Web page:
Officers Of The Club

Officers are elected at the annual meeting in October and serve for a term of one year.

Jesse Erickson, KEØUGP - President

I have had an interest in ham radio since I was in The Boy Scouts. That was also my first experience using a ham radio. Fast-forward 20 years and I finally decided to try and get my technician license. I passed my test and was given the call-sign KEØUGP on February 1st 2019. I have been very involved with the 2 meter band, and since recently passing my general class license, I have been talking on the HF bands.

Derek Oldenburger, K9FQO - Vice President

I earned my first call KN9FQO in 1961 while in high school as well as my technician license. A couple years later I obtained my general class license. Inspired by a neighbor who was attending Purdue University in EE I passed the FCC 1st class radiotelephone license and worked at a local radio station while attending college.

Later I became very interested in restoring WW2 radio equipment and after a number of years early solid state communication equipment.

After retirement from medical practice I passed my amateur extra class license and became also a VE. I very much enjoy working on radio equipment and repairing equipment for local amateurs.

J. Dwight L. Corbeil, KEØNUL - Treasurer

I was first exposed to Ham Radio in the late 1960’s; through a High School classmate. His older brother, had a “radio shack” wallpapered with QSO Cards from all over the world. That image stuck with me; until June 17th, 2017 when I achieved my Tech License and in Nov. 18th, 2017 I earned the General Level.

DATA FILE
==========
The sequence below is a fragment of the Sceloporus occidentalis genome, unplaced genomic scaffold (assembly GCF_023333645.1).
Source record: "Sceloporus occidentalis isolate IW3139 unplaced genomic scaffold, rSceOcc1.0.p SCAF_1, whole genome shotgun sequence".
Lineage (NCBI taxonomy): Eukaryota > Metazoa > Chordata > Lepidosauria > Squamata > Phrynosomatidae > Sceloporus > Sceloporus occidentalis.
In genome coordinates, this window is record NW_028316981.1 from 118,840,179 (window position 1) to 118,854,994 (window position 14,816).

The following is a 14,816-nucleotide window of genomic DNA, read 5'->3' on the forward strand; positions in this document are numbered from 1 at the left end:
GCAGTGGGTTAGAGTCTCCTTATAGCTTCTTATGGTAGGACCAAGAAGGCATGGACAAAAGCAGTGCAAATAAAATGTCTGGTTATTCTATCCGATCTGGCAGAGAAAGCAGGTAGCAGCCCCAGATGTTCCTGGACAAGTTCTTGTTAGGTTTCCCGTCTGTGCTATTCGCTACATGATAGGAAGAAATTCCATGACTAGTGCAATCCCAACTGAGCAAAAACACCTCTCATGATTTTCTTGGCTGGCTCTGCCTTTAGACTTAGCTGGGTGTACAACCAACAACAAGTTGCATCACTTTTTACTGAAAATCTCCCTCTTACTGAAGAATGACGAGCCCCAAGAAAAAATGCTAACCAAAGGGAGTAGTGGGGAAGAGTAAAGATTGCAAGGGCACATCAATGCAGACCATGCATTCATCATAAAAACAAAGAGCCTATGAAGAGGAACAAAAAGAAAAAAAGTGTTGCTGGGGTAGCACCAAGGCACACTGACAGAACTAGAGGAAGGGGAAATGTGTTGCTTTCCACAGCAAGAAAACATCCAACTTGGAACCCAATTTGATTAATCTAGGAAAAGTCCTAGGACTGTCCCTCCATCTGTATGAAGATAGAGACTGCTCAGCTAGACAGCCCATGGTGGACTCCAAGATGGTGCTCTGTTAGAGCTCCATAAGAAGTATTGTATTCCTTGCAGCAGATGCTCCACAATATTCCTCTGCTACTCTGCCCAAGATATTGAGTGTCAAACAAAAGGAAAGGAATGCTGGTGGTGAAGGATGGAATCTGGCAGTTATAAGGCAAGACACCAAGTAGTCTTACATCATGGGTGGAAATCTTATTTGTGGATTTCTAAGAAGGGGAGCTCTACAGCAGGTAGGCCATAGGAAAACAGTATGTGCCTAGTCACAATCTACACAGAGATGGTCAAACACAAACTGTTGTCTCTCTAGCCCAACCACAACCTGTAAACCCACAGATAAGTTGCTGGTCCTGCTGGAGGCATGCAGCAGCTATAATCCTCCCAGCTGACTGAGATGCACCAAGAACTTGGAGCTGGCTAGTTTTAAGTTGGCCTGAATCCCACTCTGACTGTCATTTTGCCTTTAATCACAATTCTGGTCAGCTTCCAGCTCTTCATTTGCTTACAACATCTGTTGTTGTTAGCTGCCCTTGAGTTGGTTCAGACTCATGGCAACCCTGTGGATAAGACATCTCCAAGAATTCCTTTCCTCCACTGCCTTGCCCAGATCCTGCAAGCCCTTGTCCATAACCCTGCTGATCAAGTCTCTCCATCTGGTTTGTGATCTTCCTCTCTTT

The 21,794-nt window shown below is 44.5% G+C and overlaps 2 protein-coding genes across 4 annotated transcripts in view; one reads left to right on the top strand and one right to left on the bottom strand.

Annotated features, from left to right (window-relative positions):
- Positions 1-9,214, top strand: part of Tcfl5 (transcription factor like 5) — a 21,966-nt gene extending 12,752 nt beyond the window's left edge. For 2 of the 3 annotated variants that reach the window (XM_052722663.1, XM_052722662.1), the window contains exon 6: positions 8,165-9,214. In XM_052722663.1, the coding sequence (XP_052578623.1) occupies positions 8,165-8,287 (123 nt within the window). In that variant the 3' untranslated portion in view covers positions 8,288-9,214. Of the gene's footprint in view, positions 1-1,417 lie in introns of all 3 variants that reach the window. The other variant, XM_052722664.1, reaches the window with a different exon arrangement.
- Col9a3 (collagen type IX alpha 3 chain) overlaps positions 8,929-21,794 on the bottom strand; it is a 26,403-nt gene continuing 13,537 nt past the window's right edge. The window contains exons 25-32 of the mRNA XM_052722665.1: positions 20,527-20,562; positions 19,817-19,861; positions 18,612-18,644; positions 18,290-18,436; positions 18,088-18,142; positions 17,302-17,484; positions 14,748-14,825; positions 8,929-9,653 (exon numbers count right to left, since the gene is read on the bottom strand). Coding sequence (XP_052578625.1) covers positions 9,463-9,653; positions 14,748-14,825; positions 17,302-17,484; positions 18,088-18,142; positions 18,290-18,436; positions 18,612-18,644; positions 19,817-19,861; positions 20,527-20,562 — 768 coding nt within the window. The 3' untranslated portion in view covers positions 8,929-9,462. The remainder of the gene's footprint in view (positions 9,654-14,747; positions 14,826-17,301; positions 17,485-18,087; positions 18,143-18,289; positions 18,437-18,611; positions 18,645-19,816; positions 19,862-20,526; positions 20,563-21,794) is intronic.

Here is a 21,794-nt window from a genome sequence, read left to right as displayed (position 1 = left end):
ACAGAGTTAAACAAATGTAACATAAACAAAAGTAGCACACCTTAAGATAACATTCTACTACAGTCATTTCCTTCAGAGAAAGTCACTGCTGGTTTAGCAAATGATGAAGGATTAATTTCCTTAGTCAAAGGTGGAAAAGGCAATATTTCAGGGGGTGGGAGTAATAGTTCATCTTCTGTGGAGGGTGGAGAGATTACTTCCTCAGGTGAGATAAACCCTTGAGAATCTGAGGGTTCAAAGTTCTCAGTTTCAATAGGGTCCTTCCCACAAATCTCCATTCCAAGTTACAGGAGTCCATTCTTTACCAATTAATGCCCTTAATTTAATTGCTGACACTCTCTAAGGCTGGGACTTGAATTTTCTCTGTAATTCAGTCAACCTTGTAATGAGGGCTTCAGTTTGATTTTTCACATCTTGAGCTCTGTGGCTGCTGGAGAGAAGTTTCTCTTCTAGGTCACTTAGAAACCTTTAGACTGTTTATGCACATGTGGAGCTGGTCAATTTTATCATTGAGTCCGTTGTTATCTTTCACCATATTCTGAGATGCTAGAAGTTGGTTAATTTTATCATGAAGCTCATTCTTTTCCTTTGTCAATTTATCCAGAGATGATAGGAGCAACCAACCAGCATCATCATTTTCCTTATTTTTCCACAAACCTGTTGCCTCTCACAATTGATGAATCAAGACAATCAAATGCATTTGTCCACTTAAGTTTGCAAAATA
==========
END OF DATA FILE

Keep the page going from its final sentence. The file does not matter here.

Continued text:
I have an IC7300 transceiver and would like to devote more time in DXing and some local emergency networking.

My wife, Kathleen, and I live south of Detroit Lakes on a 40 acre “hobby farm” that we invested into in 1979. We stay extremely busy learning; all the skills and hobbies we needed to develop over the years; to run and keep up our homestead.


Secretary

Carson gardner kd0fmj


"I got interested in ham radio in the early 1970's, because a college roommate's dad was a ham. I began studying for my novice license in the mid 1970's, after finishing college; and finally got my first general license in the 1980's. I strayed from the ham radio fold in the 1990's due to major work responsibilities; and regained my tech license in the early 21st century. I just recently took and passed my general license test again, now that I am nearing retirement. I am on 2meters, and look forward to once again doing some HF ham communication. I am even starting to study for my extra class license. That may be a long-and-winding road. I am interested in Red Cross emergency communications. "


Craig Fontaine, KEØEOY - Repeater Trustee

As the emergency manager for Becker County I knew how important ham radio was to our communities in the event of a disaster. After attending a few meetings, I found amateur radio was interesting and started preparing for the Technician license. I tested at a meeting in 2012 and passed the required test to become a “ham”. I have installed a 2-meter radio in my vehicle and communicate with other hams both in the city of Detroit Lakes and while traveling on the road. When I renewed my license plate for my pickup I applied for the amateur plates that are available to hams and now I can always remember my plate number when checking into hotels!